sussamb

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Re: Which Smart phone mapping is best?
« Reply #25 on: 09:33:31, 05/08/19 »
However, I find that contours are often at odds with OS and the ground - nothing big but enough to throw you off if you are using them for fine navigation.


Really?  Never noticed a contour issue on OSM maps I use.  Maybe I'm simply not paying enough attention  :-\
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ninthace

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Re: Which Smart phone mapping is best?
« Reply #26 on: 09:53:38, 05/08/19 »

Really?  Never noticed a contour issue on OSM maps I use.  Maybe I'm simply not paying enough attention  :-\
  You haven't tried hard enough.  In my early days with my garmin I had both OS and OSM mapping loaded but failed to layer them correctly so both were showing at the same time.  I ended up walking downslope looking for an OS field boundary only to realise, when it failed to appear, that I was looking at an OSM contour line on the screen.
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Literary Gal

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Re: Which Smart phone mapping is best?
« Reply #27 on: 10:37:19, 05/08/19 »
Literary Gal - do you have a paper Ordnance Survey map with the scratch off code for access to the same map digitally?


If you do, your best bet will be to use the Ordnance Survey Mobile Download service which will allow you to view the digital version of your paper map on your phone.  I believe the cost of the Ordnance Survey app is free and, seeing as you've already paid for your paper map (with scratch n sniff code), you do not need to pay again for the digital version. (The digital map isn't viewable via any other app than the OS mapping app so won't work via ViewRanger.)


If you don't have the paper map scratch off code then your best option will probably be to sign up for either Ordnance Survey's or ViewRanger's digital / online mapping service - both of which will allow you to view 1:25k Ordnance Survey maps on your mobile device.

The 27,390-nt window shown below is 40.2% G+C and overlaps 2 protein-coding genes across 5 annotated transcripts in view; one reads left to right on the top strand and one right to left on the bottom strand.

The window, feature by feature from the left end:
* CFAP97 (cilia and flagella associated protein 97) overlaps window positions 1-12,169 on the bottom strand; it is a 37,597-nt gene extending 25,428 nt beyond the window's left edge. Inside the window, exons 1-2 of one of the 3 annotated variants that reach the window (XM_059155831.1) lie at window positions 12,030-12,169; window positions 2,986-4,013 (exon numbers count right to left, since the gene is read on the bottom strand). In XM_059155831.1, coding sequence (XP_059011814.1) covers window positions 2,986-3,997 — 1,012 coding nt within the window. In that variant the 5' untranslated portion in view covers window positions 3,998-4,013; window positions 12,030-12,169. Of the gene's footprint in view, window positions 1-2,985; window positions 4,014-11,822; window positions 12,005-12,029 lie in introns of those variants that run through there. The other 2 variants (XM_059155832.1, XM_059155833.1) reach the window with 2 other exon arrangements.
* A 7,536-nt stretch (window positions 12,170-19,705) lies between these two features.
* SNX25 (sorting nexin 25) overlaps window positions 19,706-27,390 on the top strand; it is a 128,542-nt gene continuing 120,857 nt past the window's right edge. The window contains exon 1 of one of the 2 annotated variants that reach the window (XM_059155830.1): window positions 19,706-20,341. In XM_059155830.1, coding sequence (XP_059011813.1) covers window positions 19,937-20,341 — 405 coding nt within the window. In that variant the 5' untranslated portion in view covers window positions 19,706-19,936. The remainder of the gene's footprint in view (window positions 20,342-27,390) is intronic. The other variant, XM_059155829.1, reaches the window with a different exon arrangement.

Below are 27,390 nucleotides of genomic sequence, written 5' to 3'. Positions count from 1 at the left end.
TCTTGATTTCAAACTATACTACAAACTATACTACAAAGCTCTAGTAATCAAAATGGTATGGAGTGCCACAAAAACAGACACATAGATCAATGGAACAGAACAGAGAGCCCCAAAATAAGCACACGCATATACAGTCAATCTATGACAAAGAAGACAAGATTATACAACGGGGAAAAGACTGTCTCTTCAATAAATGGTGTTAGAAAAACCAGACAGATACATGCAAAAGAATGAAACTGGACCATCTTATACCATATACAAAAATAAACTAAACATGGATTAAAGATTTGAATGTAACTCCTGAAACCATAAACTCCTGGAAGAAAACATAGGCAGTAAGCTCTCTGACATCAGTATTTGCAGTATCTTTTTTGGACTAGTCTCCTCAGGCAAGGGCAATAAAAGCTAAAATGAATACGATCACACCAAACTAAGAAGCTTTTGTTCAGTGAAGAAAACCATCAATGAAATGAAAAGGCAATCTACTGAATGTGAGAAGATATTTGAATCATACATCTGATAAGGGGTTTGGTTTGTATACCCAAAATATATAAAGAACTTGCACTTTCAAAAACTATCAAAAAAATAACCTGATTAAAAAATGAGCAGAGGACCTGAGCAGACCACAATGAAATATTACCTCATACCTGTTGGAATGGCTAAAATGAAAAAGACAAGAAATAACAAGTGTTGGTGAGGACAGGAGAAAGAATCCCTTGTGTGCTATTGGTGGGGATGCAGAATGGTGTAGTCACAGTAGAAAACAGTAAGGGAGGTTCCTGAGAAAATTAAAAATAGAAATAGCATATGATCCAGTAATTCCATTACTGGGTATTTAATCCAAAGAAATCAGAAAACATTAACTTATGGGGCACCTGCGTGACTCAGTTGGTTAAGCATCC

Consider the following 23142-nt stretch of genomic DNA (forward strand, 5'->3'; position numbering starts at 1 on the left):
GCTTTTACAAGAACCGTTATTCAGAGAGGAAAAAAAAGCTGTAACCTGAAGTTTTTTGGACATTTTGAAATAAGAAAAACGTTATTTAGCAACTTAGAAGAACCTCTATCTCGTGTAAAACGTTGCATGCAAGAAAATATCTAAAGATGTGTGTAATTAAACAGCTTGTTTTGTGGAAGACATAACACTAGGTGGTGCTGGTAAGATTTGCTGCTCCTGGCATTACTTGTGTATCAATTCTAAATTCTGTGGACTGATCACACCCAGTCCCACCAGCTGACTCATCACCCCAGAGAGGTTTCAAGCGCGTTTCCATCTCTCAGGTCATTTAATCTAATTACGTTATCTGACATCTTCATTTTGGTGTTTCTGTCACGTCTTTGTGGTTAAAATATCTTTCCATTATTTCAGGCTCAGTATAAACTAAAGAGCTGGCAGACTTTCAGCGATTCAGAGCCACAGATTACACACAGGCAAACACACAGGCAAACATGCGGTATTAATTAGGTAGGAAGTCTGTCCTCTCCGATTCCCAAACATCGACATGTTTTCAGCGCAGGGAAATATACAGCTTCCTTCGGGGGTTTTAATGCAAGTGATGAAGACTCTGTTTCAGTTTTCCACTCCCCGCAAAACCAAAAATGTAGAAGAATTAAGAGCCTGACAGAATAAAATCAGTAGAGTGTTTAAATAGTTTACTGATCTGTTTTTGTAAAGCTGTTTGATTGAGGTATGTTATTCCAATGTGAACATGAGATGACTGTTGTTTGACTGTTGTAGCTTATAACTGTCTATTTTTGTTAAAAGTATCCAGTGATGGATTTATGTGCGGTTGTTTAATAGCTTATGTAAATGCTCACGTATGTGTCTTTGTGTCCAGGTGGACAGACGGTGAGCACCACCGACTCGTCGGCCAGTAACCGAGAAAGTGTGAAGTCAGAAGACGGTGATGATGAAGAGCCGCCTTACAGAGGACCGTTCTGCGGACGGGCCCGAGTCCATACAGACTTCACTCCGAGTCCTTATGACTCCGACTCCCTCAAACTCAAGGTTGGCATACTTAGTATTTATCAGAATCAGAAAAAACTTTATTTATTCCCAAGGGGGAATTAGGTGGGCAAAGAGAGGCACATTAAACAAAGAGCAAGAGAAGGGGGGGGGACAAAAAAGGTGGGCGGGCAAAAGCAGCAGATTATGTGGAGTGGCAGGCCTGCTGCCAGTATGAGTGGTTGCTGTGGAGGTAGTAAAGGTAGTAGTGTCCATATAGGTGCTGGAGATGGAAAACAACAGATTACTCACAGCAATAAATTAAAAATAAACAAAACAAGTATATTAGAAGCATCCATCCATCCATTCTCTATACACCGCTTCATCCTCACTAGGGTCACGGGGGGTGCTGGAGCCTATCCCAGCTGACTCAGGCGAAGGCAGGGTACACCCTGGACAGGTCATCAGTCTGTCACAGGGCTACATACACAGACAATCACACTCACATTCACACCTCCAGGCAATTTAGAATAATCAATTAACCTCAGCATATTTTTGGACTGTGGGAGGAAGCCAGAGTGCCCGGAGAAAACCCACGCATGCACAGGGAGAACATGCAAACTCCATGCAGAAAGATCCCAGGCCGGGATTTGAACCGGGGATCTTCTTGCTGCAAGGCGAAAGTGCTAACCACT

Like sussamb says, you have to pay for Ordnance Survey mapping (either by subscription or individual map/tile purchase) but OSM (Open Street Maps) are free to view on both of these (and other) apps.  The thing is, they don't look like a "normal" Ordnance Survey map and might be a bit confusing if you just want a visual like-for-like spot-check confirmation of your location.


Hope this helps.



Thanks Mel, I have a OS map with the scratch off on. Therefore if I load that map to my phone, will I be able to locate where I am on that map on the phone ie will it actually pin point my location even if I have no idea where I am? If it does, I've solved my issue - which would be wonderful.

ninthace

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Re: Which Smart phone mapping is best?
« Reply #28 on: 10:44:41, 05/08/19 »
In short - yes.  It can also show you how you ended up wherever you are.
Solvitur Ambulando

Literary Gal

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Re: Which Smart phone mapping is best?
« Reply #29 on: 10:46:44, 05/08/19 »
In short - yes.  It can also show you how you ended up wherever you are.



That's the answer then. Off to download a map and try it.... :) will report back....